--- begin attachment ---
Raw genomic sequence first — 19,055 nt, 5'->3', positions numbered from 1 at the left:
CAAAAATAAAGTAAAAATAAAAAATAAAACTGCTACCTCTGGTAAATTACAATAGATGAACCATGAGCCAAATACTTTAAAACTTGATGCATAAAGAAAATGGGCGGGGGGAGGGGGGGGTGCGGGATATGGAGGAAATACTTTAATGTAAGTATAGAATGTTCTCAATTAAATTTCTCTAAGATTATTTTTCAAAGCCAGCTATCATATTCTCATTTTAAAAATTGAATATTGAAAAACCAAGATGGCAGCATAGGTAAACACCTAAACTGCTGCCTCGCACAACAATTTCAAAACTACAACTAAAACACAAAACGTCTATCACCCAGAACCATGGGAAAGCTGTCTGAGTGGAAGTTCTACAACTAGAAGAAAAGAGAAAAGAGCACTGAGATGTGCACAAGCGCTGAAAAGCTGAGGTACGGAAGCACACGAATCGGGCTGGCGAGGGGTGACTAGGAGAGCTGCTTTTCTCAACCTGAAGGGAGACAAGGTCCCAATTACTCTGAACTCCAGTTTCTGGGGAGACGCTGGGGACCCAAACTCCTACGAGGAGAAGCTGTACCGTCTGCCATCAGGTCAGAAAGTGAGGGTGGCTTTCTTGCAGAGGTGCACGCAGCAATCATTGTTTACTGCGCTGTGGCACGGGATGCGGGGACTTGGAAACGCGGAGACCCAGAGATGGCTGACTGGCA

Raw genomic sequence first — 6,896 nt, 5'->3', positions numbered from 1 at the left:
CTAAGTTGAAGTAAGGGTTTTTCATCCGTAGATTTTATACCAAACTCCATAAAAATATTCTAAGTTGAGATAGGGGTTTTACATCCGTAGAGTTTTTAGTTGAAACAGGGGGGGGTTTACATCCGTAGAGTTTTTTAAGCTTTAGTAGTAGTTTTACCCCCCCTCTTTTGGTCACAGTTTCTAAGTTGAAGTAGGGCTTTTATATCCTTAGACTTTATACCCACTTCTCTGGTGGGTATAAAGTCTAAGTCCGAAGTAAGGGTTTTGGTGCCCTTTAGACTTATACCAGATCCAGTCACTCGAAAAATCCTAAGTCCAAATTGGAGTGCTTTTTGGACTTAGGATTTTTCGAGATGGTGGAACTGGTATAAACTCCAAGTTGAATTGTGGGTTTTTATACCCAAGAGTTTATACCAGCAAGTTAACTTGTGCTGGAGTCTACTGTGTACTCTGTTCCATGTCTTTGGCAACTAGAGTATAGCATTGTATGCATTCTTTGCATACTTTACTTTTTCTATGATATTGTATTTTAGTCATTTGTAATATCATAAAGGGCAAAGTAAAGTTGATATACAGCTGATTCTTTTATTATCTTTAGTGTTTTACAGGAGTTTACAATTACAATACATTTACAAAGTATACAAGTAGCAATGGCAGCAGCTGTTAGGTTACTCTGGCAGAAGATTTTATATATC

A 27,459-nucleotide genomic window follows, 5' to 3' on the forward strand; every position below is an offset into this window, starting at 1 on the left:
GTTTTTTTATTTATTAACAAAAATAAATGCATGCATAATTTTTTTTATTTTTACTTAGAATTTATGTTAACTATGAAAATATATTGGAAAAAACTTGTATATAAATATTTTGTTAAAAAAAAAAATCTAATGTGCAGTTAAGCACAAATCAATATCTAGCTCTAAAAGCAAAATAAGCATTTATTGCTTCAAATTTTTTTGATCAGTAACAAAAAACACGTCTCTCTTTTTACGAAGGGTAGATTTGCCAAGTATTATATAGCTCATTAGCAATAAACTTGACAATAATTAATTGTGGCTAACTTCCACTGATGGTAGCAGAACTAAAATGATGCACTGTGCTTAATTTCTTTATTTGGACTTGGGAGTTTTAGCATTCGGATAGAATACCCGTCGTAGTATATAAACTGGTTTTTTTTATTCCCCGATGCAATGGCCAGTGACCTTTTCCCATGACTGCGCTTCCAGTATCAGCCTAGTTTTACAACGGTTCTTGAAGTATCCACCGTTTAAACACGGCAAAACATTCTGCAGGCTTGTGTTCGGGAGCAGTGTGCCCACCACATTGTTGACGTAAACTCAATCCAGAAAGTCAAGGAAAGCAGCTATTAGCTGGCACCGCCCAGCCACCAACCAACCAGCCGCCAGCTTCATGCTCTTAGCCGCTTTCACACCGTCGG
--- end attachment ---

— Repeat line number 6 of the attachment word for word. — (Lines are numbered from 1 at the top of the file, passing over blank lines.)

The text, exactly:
GTTTTTTTATTTATTAACAAAAATAAATGCATGCATAATTTTTTTTATTTTTACTTAGAATTTATGTTAACTATGAAAATATATTGGAAAAAACTTGTATATAAATATTTTGTTAAAAAAAAAAATCTAATGTGCAGTTAAGCACAAATCAATATCTAGCTCTAAAAGCAAAATAAGCATTTATTGCTTCAAATTTTTTTGATCAGTAACAAAAAACACGTCTCTCTTTTTACGAAGGGTAGATTTGCCAAGTATTATATAGCTCATTAGCAATAAACTTGACAATAATTAATTGTGGCTAACTTCCACTGATGGTAGCAGAACTAAAATGATGCACTGTGCTTAATTTCTTTATTTGGACTTGGGAGTTTTAGCATTCGGATAGAATACCCGTCGTAGTATATAAACTGGTTTTTTTTATTCCCCGATGCAATGGCCAGTGACCTTTTCCCATGACTGCGCTTCCAGTATCAGCCTAGTTTTACAACGGTTCTTGAAGTATCCACCGTTTAAACACGGCAAAACATTCTGCAGGCTTGTGTTCGGGAGCAGTGTGCCCACCACATTGTTGACGTAAACTCAATCCAGAAAGTCAAGGAAAGCAGCTATTAGCTGGCACCGCCCAGCCACCAACCAACCAGCCGCCAGCTTCATGCTCTTAGCCGCTTTCACACCGTCGG